Session Twelve – An Earth-Dweller’s Guide to Participating in Heaven on Earth
Session Twelve – An Earth-Dweller’s Guide to Participating in Heaven on Earth
We finish this study by thinking about how we can participate in what God is doing to bring heaven to the world around us.

We finish this study of What on Earth is Heaven? by thinking about how we can participate in what God is doing to bring heaven to the world around us.

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Is heaven just about the future when we die or I it also about our lives now on earth? Jesus preached at the start of the gospels about heaven, but it was not referred to as some far off place in the future, He said, ‘the kingdom of heaven is near.’ Further on in the gospels Jesus also said that, ‘the kingdom of heaven is amongst you and within you.’  The message he preached was not about going to heaven, but rather, heaven coming to earth and was the purpose of the Holy Spirit being sent.

When we become a Christian the Holy Spirit comes and dwells in us and we become a doorway between heaven and earth.  We become renewed, a new creation, where heaven and earth touch.  It may seem a strange way to think about it but in essence we become a tabernacle, a place where God is present. See 1 Cor 3:16. We are like the loving power of heaven that can flow out and restore and heal the broken-hearted square inch of the world around us.  When we meet as Christian there is a special concentration of heaven on earth.

Even though heaven is here and now as well as in the future it is not yet fully completed until Jesus returns.  In the book this is compared to ‘D-Day’ in 1944 – in this invasion the allied armies tried to form a ‘bridgehead’ on the beaches of Northern France.  This is a secure area within an enemy occupied territory where an invasion can start. As Christians, we are like a bridgehead of heaven on earth.

The kingdom of heaven is here now, by the death and resurrection of Jesus and the sending of the Holy Spirit, but it’s not yet fully here.  There is still the battle, here on earth, between God’s good will and the enemy who is set on derailing the plan.  This battle only ends when Jesus returns.  It is not us that can take the credit for building heaven here on earth.  The gospel is a call for us to participate in what God is doing in His kingdom. There is a distinction through us building his church and Christ building his kingdom through us.  We must let go of our own agendas and see what God is doing. This requires prayers, patience, trust, and a willingness to serve the bigger plan.

As God invites us to be part of this plan, we need a baptised imagination to see how the ordinary, everyday things that make up our square inch of the earth can be transformed by the loving power of heaven.  This process is not easy and will take courage to fulfil but Jesus promises he will be with us until the end of time, and we can have hope because our labour is not in vain. The battle is already won!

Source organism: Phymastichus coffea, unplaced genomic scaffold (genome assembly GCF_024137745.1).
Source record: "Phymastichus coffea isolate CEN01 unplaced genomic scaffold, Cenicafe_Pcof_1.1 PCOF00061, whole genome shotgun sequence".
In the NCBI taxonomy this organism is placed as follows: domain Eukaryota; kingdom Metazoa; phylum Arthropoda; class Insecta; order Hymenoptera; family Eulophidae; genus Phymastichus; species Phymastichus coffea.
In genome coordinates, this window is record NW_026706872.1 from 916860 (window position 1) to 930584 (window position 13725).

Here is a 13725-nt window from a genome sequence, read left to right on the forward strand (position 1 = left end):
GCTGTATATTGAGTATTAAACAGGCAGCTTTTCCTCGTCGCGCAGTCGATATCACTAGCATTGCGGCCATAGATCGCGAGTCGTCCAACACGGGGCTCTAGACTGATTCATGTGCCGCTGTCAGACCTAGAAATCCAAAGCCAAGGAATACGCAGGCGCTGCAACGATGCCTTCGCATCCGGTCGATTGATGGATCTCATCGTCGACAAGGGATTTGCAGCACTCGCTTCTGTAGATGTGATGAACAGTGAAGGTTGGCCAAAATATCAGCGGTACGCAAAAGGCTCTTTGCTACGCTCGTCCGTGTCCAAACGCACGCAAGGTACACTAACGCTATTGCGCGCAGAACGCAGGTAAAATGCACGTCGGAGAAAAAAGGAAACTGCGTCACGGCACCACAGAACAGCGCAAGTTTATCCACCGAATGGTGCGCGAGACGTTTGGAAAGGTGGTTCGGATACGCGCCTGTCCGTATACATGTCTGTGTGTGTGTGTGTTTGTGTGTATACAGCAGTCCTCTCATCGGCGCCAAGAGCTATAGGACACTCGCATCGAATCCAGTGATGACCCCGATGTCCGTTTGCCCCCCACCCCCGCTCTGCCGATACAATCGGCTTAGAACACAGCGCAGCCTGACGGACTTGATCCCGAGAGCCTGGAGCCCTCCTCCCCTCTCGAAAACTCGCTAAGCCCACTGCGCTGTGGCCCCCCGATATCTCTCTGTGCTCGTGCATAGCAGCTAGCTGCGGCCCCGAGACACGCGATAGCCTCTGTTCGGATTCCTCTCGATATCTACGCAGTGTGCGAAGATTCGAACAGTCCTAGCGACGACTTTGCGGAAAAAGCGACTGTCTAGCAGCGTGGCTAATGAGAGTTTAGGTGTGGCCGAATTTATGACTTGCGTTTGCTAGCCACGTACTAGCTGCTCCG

Discussion Points

In the Lord’s prayer, Jesus teaches his disciples to pray, “Your kingdom come,
your will be done, on earth as it is in heaven.”

Some Christians have interpreted the apostle Paul’s words, “Our citizenship is in heaven” (Philippians 3:20) to mean that Christians are just waiting to escape this earth for a heavenly home. But on p.160 I argue that although Christians are citizens of heaven, they are citizens of heaven on earth.

“If we are to take part in the kingdom of God, we need to learn to be heavenly minded. This does not mean thinking of some far-off ethereal future, but thinking about what this square inch of the world in front of me would like if it were transformed by the power of heaven?” (p.163)

I argue that the term ‘taking part in the kingdom of heaven’ is more accurate to biblical teaching than ‘building the kingdom of heaven.’

“It has been when Christians have thought that they are building the kingdom of God that the church has become most despotic, violent and abusive.” (p.165)

Trusting God’s way, rather than taking matters into our own hands, means “humility, prayerfulness and waiting.” (p.166)

In C.S. Lewis’ The Great Divorce, his guide to heaven explains that ‘Fame in this country [heaven] and fame on earth are two quite different things.’

The Dutch Christian politician and theologian Abraham Kuyper said, ‘There is not a square inch in the whole domain of human existence over which Christ, who is Sovereign over all, does not cry ‘Mine!’’ The apostle Paul wrote that God’s will is to “…bring unity to all things in heaven and on earth under Christ.” (Ephesians 1:10)

On p.172 I write that, ‘Christians should not be triumphalist about the kingdom of heaven and think that things on earth will just get better and better until everything is perfect.’

In his letter to the Corinthians, the apostle Paul encourages them that their “Labour in the Lord is not in vain.” (1 Corinthians 15:58). Jesus reassures us that “Your Father, who sees what is done in secret, will reward you.” (Matthew 6:4)


Ask God to show you which area of your square inch of the world he wants you to be a part of bringing heaven to, and to open your imagination so you can see creative ways to do so.

Thank God for all he has shown you during this study of heaven and earth. (It might be good to specifically name those things to each other.)